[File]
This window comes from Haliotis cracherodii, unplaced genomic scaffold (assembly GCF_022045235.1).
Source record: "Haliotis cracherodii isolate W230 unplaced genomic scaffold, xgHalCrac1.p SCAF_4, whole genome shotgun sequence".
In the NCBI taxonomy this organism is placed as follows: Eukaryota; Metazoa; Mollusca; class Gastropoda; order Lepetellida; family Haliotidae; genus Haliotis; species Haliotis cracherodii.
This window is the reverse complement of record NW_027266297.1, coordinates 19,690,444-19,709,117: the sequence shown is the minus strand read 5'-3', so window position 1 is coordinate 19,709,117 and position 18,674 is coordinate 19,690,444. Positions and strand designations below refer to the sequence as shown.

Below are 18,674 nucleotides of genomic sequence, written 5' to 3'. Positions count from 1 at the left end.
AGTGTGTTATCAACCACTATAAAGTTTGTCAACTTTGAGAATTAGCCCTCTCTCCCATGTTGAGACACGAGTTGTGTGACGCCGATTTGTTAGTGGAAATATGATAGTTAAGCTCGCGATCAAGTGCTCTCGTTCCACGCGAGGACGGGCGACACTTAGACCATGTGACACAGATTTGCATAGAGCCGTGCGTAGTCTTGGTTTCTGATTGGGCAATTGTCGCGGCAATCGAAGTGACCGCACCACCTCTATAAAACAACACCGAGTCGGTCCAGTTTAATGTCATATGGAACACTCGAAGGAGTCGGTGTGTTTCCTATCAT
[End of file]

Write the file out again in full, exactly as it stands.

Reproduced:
This window comes from Haliotis cracherodii, unplaced genomic scaffold (assembly GCF_022045235.1).
Source record: "Haliotis cracherodii isolate W230 unplaced genomic scaffold, xgHalCrac1.p SCAF_4, whole genome shotgun sequence".
In the NCBI taxonomy this organism is placed as follows: Eukaryota; Metazoa; Mollusca; class Gastropoda; order Lepetellida; family Haliotidae; genus Haliotis; species Haliotis cracherodii.
This window is the reverse complement of record NW_027266297.1, coordinates 19,690,444-19,709,117: the sequence shown is the minus strand read 5'-3', so window position 1 is coordinate 19,709,117 and position 18,674 is coordinate 19,690,444. Positions and strand designations below refer to the sequence as shown.

Below are 18,674 nucleotides of genomic sequence, written 5' to 3'. Positions count from 1 at the left end.
AGTGTGTTATCAACCACTATAAAGTTTGTCAACTTTGAGAATTAGCCCTCTCTCCCATGTTGAGACACGAGTTGTGTGACGCCGATTTGTTAGTGGAAATATGATAGTTAAGCTCGCGATCAAGTGCTCTCGTTCCACGCGAGGACGGGCGACACTTAGACCATGTGACACAGATTTGCATAGAGCCGTGCGTAGTCTTGGTTTCTGATTGGGCAATTGTCGCGGCAATCGAAGTGACCGCACCACCTCTATAAAACAACACCGAGTCGGTCCAGTTTAATGTCATATGGAACACTCGAAGGAGTCGGTGTGTTTCCTATCAT